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Omega-to-VLF Conversion

The Problem
When the worldwide OMEGA navigation system was shut down, the Royal Australian Navy (RAN) obtained a decommissioned OMEGA transmitting facility located in Sale, Australia. The RAN wanted to convert the station for use as a submarine broadcast facility; however, the system architecture to support the OMEGA broadcast is significantly different from what is required to support constant envelope Minimum Shift Keying (MSK) used for VLF communication. Thus, they needed to change its operating frequency from 13.0 kHz to 18.6 kHz, and upgrade the equipment to support the operation of a two channel MSK communications broadcast site. Hi-Q engineers were asked to provide engineering services and installation assistance for the frequency change effort.

Hi-Q's Solution
Hi-Q engineers utilized the network analyzer based measurement system to characterize the antenna tuning and matching components, performed a field strength survey to determine the antenna effective height and radiation resistance, and designed a new architecture for the transmitting system to support the MSK broadcast requirements.

Major modifications to the equipment included the following:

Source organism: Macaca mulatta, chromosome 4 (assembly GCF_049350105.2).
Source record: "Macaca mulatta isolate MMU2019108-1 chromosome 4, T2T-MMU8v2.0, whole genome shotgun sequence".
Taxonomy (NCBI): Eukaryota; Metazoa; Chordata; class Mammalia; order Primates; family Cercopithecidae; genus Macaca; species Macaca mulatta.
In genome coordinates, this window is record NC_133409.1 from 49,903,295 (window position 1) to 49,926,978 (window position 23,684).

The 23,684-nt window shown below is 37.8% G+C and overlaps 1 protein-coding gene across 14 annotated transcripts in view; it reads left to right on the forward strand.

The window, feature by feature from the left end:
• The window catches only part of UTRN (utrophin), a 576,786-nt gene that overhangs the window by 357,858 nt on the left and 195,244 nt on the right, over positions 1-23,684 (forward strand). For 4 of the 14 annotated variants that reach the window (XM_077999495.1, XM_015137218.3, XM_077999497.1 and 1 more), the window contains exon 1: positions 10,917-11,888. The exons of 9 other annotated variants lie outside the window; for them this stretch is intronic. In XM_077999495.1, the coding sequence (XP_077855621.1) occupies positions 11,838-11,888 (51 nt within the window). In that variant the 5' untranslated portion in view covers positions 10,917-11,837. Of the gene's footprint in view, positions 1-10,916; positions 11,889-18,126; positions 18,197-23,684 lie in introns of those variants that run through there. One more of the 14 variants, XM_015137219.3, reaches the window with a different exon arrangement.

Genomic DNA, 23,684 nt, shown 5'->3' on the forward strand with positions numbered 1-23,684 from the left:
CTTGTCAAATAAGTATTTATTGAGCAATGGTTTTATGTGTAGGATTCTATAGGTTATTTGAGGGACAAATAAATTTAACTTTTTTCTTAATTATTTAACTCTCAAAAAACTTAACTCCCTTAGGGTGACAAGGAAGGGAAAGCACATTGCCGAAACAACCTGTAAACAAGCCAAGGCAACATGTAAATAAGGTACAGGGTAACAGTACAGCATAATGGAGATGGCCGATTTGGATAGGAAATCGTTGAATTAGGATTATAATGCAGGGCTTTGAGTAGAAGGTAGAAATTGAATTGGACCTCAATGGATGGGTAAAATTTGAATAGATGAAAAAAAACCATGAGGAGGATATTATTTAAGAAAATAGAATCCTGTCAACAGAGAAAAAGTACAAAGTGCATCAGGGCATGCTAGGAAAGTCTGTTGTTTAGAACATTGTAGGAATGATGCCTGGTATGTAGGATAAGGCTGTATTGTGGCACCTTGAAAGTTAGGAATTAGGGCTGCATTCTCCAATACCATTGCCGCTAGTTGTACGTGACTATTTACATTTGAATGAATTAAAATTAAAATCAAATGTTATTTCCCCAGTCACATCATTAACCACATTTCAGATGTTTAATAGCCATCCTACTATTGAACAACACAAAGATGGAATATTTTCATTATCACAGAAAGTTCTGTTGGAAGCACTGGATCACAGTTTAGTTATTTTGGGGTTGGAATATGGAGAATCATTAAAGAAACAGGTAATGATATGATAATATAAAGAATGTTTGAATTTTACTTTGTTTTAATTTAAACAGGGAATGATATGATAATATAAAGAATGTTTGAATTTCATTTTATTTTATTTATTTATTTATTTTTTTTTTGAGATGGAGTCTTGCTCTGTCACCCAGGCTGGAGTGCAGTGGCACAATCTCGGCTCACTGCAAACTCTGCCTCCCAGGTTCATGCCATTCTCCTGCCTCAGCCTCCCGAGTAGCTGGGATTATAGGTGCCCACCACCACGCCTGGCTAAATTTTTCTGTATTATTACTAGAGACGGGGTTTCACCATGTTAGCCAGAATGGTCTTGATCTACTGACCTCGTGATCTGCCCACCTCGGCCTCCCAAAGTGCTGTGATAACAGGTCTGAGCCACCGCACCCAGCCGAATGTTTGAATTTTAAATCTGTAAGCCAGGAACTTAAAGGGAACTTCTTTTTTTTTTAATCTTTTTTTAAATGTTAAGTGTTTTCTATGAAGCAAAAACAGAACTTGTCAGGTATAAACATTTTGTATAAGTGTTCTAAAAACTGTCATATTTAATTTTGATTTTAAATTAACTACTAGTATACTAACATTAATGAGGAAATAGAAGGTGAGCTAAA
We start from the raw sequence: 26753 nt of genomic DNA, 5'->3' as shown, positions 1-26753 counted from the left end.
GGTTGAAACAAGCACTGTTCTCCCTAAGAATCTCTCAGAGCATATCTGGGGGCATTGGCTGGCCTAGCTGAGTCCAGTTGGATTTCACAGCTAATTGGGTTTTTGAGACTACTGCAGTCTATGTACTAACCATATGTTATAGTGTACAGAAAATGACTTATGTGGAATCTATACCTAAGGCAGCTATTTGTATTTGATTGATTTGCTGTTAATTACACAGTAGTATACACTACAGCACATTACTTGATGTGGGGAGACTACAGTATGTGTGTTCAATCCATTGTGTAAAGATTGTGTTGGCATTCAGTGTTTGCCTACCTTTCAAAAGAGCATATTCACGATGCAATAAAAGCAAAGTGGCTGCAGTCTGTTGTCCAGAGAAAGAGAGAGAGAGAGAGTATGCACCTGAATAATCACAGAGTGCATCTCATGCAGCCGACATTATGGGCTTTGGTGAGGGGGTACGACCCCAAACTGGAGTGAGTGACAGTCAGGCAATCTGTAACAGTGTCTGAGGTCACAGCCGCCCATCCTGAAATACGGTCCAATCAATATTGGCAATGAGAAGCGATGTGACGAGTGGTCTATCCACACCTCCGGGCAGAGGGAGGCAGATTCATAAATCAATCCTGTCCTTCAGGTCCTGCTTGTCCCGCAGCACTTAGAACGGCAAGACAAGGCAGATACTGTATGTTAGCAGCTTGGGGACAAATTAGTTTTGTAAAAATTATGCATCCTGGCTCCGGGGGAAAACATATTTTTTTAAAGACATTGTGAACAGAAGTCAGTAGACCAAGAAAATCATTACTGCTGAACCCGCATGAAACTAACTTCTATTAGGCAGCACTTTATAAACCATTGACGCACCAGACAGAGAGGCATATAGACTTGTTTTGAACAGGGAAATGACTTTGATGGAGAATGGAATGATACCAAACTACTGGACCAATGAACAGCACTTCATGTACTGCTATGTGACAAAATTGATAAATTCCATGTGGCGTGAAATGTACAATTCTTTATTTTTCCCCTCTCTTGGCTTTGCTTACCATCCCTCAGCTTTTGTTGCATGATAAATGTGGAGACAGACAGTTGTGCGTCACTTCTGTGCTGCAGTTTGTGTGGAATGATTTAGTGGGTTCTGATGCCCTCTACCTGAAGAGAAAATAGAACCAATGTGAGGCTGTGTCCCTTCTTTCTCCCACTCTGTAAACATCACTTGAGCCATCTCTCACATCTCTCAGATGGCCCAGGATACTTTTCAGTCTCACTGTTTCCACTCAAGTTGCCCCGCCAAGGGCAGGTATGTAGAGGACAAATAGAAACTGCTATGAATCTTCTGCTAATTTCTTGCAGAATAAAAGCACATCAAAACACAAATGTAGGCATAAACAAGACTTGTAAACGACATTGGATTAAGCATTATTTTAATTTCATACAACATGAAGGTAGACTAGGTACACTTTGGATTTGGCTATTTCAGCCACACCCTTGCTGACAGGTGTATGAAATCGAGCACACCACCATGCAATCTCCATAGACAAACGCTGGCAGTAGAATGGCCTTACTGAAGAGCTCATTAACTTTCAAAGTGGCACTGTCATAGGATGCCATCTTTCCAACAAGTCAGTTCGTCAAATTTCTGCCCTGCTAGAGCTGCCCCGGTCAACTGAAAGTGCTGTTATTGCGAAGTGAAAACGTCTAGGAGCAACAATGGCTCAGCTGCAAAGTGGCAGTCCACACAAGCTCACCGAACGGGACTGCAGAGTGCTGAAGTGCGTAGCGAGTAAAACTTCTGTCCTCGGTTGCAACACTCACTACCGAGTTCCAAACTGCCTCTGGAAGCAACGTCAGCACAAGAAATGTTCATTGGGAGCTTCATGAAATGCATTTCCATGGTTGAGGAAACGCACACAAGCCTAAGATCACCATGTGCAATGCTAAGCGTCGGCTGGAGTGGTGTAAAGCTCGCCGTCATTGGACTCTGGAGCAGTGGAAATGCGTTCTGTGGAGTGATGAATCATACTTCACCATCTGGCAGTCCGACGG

• Adding a phase shift network by converting some of the existing antenna tuning variometers to Tee-network coils, and adding a capacitor bank
  • Eliminating the helix house matching transformer and converting another antenna tuning variometer to an adjustable coupling coil
  • Reducing the inductance of the remaining antenna tuning variometers
  • Modifying the main helix by tapping it for use with fewer turns
  • Significant changes to the helix house buswork to support the new architecture
  • Addition of digital antenna current metering and an automatic antenna tuner

After the conversion NTS Sale was fully operational at 18.6 kHz, providing 100 baud MSK transmission (2-channel MSK) at its full transmitter output power of 150 kW, radiating 36.5 kW.


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